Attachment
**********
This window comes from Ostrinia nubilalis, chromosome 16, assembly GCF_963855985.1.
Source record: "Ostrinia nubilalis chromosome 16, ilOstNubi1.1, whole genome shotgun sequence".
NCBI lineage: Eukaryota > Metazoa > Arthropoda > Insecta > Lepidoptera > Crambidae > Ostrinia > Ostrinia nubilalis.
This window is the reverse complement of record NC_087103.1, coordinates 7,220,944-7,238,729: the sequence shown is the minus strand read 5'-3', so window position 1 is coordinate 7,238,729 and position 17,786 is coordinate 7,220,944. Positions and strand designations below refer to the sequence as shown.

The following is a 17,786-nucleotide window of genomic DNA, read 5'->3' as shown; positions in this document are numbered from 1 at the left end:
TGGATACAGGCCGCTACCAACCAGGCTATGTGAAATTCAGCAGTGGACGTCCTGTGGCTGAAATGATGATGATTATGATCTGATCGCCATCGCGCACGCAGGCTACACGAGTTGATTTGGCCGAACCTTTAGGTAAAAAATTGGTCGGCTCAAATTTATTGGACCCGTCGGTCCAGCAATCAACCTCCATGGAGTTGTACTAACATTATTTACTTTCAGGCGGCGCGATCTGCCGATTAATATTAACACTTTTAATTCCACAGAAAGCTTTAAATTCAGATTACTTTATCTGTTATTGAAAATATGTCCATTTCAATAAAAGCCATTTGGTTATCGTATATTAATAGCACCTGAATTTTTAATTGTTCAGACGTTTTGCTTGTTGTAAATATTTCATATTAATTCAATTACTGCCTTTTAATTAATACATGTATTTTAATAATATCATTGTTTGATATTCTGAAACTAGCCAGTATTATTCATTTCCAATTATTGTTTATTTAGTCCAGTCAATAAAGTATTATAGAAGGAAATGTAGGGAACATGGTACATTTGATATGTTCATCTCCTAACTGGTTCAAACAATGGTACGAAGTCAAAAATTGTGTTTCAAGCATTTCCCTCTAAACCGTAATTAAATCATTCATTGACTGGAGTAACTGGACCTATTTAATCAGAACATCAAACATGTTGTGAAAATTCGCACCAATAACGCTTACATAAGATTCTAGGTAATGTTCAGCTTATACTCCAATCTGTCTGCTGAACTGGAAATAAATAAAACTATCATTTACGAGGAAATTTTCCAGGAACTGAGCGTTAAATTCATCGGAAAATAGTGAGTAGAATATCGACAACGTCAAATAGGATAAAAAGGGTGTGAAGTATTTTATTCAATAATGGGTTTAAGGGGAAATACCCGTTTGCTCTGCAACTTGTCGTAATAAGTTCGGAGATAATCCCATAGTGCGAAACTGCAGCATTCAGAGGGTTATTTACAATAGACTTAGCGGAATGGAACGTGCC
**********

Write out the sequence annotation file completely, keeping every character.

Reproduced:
This window comes from Ostrinia nubilalis, chromosome 16, assembly GCF_963855985.1.
Source record: "Ostrinia nubilalis chromosome 16, ilOstNubi1.1, whole genome shotgun sequence".
NCBI lineage: Eukaryota > Metazoa > Arthropoda > Insecta > Lepidoptera > Crambidae > Ostrinia > Ostrinia nubilalis.
This window is the reverse complement of record NC_087103.1, coordinates 7,220,944-7,238,729: the sequence shown is the minus strand read 5'-3', so window position 1 is coordinate 7,238,729 and position 17,786 is coordinate 7,220,944. Positions and strand designations below refer to the sequence as shown.

The following is a 17,786-nucleotide window of genomic DNA, read 5'->3' as shown; positions in this document are numbered from 1 at the left end:
TGGATACAGGCCGCTACCAACCAGGCTATGTGAAATTCAGCAGTGGACGTCCTGTGGCTGAAATGATGATGATTATGATCTGATCGCCATCGCGCACGCAGGCTACACGAGTTGATTTGGCCGAACCTTTAGGTAAAAAATTGGTCGGCTCAAATTTATTGGACCCGTCGGTCCAGCAATCAACCTCCATGGAGTTGTACTAACATTATTTACTTTCAGGCGGCGCGATCTGCCGATTAATATTAACACTTTTAATTCCACAGAAAGCTTTAAATTCAGATTACTTTATCTGTTATTGAAAATATGTCCATTTCAATAAAAGCCATTTGGTTATCGTATATTAATAGCACCTGAATTTTTAATTGTTCAGACGTTTTGCTTGTTGTAAATATTTCATATTAATTCAATTACTGCCTTTTAATTAATACATGTATTTTAATAATATCATTGTTTGATATTCTGAAACTAGCCAGTATTATTCATTTCCAATTATTGTTTATTTAGTCCAGTCAATAAAGTATTATAGAAGGAAATGTAGGGAACATGGTACATTTGATATGTTCATCTCCTAACTGGTTCAAACAATGGTACGAAGTCAAAAATTGTGTTTCAAGCATTTCCCTCTAAACCGTAATTAAATCATTCATTGACTGGAGTAACTGGACCTATTTAATCAGAACATCAAACATGTTGTGAAAATTCGCACCAATAACGCTTACATAAGATTCTAGGTAATGTTCAGCTTATACTCCAATCTGTCTGCTGAACTGGAAATAAATAAAACTATCATTTACGAGGAAATTTTCCAGGAACTGAGCGTTAAATTCATCGGAAAATAGTGAGTAGAATATCGACAACGTCAAATAGGATAAAAAGGGTGTGAAGTATTTTATTCAATAATGGGTTTAAGGGGAAATACCCGTTTGCTCTGCAACTTGTCGTAATAAGTTCGGAGATAATCCCATAGTGCGAAACTGCAGCATTCAGAGGGTTATTTACAATAGACTTAGCGGAATGGAACGTGCC